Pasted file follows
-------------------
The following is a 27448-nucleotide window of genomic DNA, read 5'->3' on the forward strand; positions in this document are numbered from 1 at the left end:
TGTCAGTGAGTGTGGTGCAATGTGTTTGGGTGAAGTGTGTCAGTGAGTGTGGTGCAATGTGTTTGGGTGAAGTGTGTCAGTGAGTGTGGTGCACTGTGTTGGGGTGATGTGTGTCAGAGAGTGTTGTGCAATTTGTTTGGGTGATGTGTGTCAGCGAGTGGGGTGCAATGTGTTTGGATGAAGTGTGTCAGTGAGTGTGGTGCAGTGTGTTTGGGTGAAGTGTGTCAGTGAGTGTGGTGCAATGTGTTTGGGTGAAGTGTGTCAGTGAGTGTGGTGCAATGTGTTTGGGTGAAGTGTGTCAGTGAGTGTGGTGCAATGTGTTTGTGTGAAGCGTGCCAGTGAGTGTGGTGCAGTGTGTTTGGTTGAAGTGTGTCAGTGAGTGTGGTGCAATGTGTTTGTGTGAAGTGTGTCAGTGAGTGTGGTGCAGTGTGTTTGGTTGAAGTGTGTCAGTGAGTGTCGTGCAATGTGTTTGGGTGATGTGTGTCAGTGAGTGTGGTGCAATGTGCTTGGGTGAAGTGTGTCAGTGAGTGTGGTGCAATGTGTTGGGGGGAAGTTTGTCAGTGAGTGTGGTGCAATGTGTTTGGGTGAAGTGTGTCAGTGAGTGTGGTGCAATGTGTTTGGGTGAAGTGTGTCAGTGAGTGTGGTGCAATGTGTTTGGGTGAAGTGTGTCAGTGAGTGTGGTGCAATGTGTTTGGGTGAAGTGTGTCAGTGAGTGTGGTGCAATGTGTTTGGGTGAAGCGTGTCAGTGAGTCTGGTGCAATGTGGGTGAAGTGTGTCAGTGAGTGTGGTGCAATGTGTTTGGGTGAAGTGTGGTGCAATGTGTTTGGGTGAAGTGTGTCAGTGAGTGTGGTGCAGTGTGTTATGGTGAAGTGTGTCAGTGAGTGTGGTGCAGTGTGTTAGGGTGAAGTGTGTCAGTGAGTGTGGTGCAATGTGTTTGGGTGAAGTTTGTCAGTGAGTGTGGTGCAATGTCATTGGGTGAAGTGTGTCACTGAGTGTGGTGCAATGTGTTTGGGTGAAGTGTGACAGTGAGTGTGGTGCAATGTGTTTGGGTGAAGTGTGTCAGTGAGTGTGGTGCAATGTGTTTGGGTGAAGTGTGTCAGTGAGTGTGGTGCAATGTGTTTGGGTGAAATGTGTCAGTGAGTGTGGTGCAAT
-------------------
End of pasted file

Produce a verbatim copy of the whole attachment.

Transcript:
The following is a 27448-nucleotide window of genomic DNA, read 5'->3' on the forward strand; positions in this document are numbered from 1 at the left end:
TGTCAGTGAGTGTGGTGCAATGTGTTTGGGTGAAGTGTGTCAGTGAGTGTGGTGCAATGTGTTTGGGTGAAGTGTGTCAGTGAGTGTGGTGCACTGTGTTGGGGTGATGTGTGTCAGAGAGTGTTGTGCAATTTGTTTGGGTGATGTGTGTCAGCGAGTGGGGTGCAATGTGTTTGGATGAAGTGTGTCAGTGAGTGTGGTGCAGTGTGTTTGGGTGAAGTGTGTCAGTGAGTGTGGTGCAATGTGTTTGGGTGAAGTGTGTCAGTGAGTGTGGTGCAATGTGTTTGGGTGAAGTGTGTCAGTGAGTGTGGTGCAATGTGTTTGTGTGAAGCGTGCCAGTGAGTGTGGTGCAGTGTGTTTGGTTGAAGTGTGTCAGTGAGTGTGGTGCAATGTGTTTGTGTGAAGTGTGTCAGTGAGTGTGGTGCAGTGTGTTTGGTTGAAGTGTGTCAGTGAGTGTCGTGCAATGTGTTTGGGTGATGTGTGTCAGTGAGTGTGGTGCAATGTGCTTGGGTGAAGTGTGTCAGTGAGTGTGGTGCAATGTGTTGGGGGGAAGTTTGTCAGTGAGTGTGGTGCAATGTGTTTGGGTGAAGTGTGTCAGTGAGTGTGGTGCAATGTGTTTGGGTGAAGTGTGTCAGTGAGTGTGGTGCAATGTGTTTGGGTGAAGTGTGTCAGTGAGTGTGGTGCAATGTGTTTGGGTGAAGTGTGTCAGTGAGTGTGGTGCAATGTGTTTGGGTGAAGCGTGTCAGTGAGTCTGGTGCAATGTGGGTGAAGTGTGTCAGTGAGTGTGGTGCAATGTGTTTGGGTGAAGTGTGGTGCAATGTGTTTGGGTGAAGTGTGTCAGTGAGTGTGGTGCAGTGTGTTATGGTGAAGTGTGTCAGTGAGTGTGGTGCAGTGTGTTAGGGTGAAGTGTGTCAGTGAGTGTGGTGCAATGTGTTTGGGTGAAGTTTGTCAGTGAGTGTGGTGCAATGTCATTGGGTGAAGTGTGTCACTGAGTGTGGTGCAATGTGTTTGGGTGAAGTGTGACAGTGAGTGTGGTGCAATGTGTTTGGGTGAAGTGTGTCAGTGAGTGTGGTGCAATGTGTTTGGGTGAAGTGTGTCAGTGAGTGTGGTGCAATGTGTTTGGGTGAAATGTGTCAGTGAGTGTGGTGCAAT